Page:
Google SEO places significant weight on the number of clicks your page receives, where those clicks are coming from and what your bounce rate is – i.e. how many users click into your page, then quickly click out. The longer they stay, the more relevant Google deems your page is to that search phrase.

Since Amazon SEO is focused on selling products, they want to know your conversion rate. If you’ve got the sales volume (volume, not velocity, check out our podcast about this for more info), that helps drive the desired ranking. Although other factors are considered, a phone case with 1,000 sales will inevitably rank higher than one with 10.

The Takeaway

While you may have a general understanding of Google SEO practices, applying the same SEO principles on Amazon won’t help you. In fact, it might hurt your ranking.

Treating each search engine as a distinct platform with different driving engagement metrics is the best way to achieve success on both.

If you’re still unsure how to properly integrate keywords to index and rank on Amazon, check out our listing optimization page!

Amazon Split Testing Software: Drive Sales on Amazon

Viral Launch offers FREE split testing software to increase your product’s profitability.

If you could make thousands of dollars more each month by changing your price, would you?

Consider these questions:

  1. How did you choose which price to set for your Amazon product?
  2. How did you choose which photo to use as your listing’s main image?

If you’re just guessing which price point and which image set is best, you could be missing out on (literally) thousands of dollars.

Up until this point, you’ve had to guess which listing elements are most profitable because third-party software is expensive, and you’re on a budget. You haven’t had a cost-effective way to determine how to best optimize your listing elements… Until now.

Listing Dojo by Viral Launch is free split testing software. Yes, you read that right.  Free, no strings attached. Our powerful set-and-forget platform allows you to determine which price point, images, title, and description make your listing the most money!

What is Split Testing?

Split testing compares multiple versions of a listing, through controlled experiments, with the goal of improving a metric, such as clicks or conversions.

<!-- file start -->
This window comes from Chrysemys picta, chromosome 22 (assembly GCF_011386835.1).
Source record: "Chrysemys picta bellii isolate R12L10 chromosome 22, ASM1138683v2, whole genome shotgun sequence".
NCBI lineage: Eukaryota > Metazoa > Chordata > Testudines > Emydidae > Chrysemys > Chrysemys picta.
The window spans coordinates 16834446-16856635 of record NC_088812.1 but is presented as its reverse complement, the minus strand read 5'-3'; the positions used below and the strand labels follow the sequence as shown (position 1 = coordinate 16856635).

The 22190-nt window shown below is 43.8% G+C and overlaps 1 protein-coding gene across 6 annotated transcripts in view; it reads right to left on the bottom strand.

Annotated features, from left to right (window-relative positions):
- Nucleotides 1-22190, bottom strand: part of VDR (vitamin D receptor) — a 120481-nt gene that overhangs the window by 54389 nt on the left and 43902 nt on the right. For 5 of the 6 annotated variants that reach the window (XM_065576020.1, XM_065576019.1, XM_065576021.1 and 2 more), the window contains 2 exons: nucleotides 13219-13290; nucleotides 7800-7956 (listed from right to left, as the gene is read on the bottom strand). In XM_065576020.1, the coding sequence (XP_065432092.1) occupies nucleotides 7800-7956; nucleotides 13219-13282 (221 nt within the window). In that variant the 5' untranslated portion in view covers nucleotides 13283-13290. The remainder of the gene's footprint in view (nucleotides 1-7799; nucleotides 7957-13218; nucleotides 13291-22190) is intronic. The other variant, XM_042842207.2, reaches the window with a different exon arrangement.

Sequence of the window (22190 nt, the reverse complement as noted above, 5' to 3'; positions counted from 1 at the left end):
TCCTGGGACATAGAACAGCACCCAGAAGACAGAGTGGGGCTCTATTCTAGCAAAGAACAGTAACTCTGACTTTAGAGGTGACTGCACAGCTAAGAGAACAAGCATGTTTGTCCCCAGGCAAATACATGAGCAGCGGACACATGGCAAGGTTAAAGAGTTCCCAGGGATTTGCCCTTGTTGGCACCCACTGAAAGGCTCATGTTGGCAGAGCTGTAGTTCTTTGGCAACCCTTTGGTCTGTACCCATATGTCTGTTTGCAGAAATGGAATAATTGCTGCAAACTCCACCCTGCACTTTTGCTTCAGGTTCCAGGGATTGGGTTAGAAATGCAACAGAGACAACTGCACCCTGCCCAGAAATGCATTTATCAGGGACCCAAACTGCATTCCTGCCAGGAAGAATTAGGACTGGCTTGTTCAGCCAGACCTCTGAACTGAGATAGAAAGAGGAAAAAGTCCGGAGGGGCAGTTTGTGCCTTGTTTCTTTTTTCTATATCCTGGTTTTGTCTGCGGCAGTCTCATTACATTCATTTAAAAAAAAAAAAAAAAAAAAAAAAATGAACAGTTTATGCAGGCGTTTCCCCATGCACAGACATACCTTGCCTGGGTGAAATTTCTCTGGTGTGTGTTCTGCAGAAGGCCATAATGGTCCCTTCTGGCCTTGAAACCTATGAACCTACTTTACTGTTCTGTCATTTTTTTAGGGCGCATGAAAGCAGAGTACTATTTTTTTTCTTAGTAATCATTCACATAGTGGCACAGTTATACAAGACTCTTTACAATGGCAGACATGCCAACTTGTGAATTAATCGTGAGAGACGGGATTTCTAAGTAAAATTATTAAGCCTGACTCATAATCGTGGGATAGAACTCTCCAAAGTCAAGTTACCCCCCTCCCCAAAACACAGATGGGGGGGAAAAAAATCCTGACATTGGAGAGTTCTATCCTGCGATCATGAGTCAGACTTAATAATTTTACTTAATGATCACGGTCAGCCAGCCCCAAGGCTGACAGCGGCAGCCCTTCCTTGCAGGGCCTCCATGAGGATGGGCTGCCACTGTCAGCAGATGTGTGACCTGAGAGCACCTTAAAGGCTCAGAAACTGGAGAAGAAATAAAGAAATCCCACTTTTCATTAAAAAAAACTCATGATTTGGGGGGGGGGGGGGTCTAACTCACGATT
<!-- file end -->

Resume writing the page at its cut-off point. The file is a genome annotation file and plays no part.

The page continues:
Split testing is also known as A/B testing, but Listing Dojo provides more like A/B/C/D/E/F/G testing. In other words, you’re able to test unlimited variations of each listing element! This way, you can be sure you have the most optimized listing possible for your specific market.

Amazon split testing is one of the most underrated ways you can increase your listing’s profitability. Decreasing your price by a dollar or two could increase your sales by 10-40%!

What price point will drive the most clicks and sales? What main image will more people click on, and what image set will convert the best? Listing Dojo confidently answers these questions with hard data, taking the guess work out of it.

How to Split Test Your Amazon Listing (for Free)

1. Sign up for a free Listing Dojo account

Signing up for Listing Dojo is quick, easy, and free. You’ll provide some basic information and authorize your Amazon Marketplace Web Service (MWS) account. This access will allow Listing Dojo to pull your product catalog, make updates to your listing, and pull sales reports. If you’d like to see clicks, sessions, units ordered, and total orders data, Listing Dojo can provide it all through gaining access to business reports in Seller Central.

From there, you can access your accounts, and you’ll see your products right there, ready to go.

2. Select your test element

Choose which listing element you’d like to test: price, images, title, or description. If you’re not sure where to start, we suggest testing your price first, as it is the simplest to test and can have one of the largest impacts. After price, we recommend split testing images.